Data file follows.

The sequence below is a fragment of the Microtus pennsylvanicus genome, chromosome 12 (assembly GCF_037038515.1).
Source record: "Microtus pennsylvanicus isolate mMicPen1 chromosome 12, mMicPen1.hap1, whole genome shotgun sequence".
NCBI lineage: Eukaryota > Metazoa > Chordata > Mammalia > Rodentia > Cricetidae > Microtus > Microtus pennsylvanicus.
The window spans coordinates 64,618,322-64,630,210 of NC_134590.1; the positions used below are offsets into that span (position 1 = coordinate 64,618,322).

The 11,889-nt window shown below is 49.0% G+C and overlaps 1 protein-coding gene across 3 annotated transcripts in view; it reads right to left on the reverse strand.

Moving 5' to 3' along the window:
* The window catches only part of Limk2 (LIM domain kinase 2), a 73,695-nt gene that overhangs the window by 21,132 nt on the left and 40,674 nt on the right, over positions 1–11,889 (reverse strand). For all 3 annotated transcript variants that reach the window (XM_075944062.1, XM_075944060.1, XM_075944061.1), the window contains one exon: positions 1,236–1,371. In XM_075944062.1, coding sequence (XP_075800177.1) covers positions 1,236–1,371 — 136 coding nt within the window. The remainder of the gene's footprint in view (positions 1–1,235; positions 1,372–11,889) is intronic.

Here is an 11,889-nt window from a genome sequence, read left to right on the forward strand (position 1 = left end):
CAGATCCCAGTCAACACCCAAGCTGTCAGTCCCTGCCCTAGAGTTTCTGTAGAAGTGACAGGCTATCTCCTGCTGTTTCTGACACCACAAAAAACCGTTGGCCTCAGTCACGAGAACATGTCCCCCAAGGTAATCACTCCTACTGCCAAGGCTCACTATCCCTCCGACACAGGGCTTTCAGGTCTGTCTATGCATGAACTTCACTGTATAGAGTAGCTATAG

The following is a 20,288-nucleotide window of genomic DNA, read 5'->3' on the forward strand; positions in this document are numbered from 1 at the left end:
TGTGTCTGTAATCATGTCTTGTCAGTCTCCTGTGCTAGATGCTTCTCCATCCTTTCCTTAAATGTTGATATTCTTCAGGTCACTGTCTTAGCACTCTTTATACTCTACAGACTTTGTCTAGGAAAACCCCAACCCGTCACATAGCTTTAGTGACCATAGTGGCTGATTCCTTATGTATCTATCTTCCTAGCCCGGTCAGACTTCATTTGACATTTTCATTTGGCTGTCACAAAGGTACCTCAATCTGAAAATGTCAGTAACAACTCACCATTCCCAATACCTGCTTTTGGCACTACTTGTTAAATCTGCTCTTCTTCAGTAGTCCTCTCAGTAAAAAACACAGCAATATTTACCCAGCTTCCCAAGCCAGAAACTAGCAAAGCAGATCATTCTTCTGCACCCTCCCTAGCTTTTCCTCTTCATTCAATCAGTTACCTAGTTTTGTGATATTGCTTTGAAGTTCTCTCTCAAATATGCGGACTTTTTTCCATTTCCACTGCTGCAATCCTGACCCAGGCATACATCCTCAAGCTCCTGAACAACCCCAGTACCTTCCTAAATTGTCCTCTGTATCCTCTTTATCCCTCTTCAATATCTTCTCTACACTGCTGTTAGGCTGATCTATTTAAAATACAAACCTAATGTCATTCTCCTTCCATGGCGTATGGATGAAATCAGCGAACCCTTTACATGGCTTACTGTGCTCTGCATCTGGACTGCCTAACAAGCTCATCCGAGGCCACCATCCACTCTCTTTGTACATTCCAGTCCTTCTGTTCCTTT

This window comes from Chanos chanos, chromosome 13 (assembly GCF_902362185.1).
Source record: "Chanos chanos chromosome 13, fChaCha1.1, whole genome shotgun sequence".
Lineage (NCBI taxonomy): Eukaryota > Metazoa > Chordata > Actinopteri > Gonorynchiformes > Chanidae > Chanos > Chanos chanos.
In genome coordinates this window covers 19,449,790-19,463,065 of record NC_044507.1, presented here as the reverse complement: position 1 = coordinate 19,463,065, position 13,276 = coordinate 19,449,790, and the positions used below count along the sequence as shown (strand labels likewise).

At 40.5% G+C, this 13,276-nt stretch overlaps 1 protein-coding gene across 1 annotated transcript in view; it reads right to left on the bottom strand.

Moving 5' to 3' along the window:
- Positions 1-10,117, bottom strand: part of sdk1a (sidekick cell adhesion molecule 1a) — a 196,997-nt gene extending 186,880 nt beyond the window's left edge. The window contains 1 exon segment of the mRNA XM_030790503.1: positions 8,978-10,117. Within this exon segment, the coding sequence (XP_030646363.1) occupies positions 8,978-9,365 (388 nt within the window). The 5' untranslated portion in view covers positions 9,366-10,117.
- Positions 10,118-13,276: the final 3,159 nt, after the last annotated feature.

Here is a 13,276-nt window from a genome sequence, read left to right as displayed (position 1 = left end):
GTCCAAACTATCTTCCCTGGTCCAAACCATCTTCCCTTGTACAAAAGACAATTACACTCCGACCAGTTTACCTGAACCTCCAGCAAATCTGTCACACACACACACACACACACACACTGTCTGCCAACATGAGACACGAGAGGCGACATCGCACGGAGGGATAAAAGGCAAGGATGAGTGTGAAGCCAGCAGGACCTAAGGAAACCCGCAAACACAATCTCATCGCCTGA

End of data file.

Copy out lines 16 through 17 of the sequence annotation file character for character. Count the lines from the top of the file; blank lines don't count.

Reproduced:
At 40.5% G+C, this 13,276-nt stretch overlaps 1 protein-coding gene across 1 annotated transcript in view; it reads right to left on the bottom strand.

Moving 5' to 3' along the window: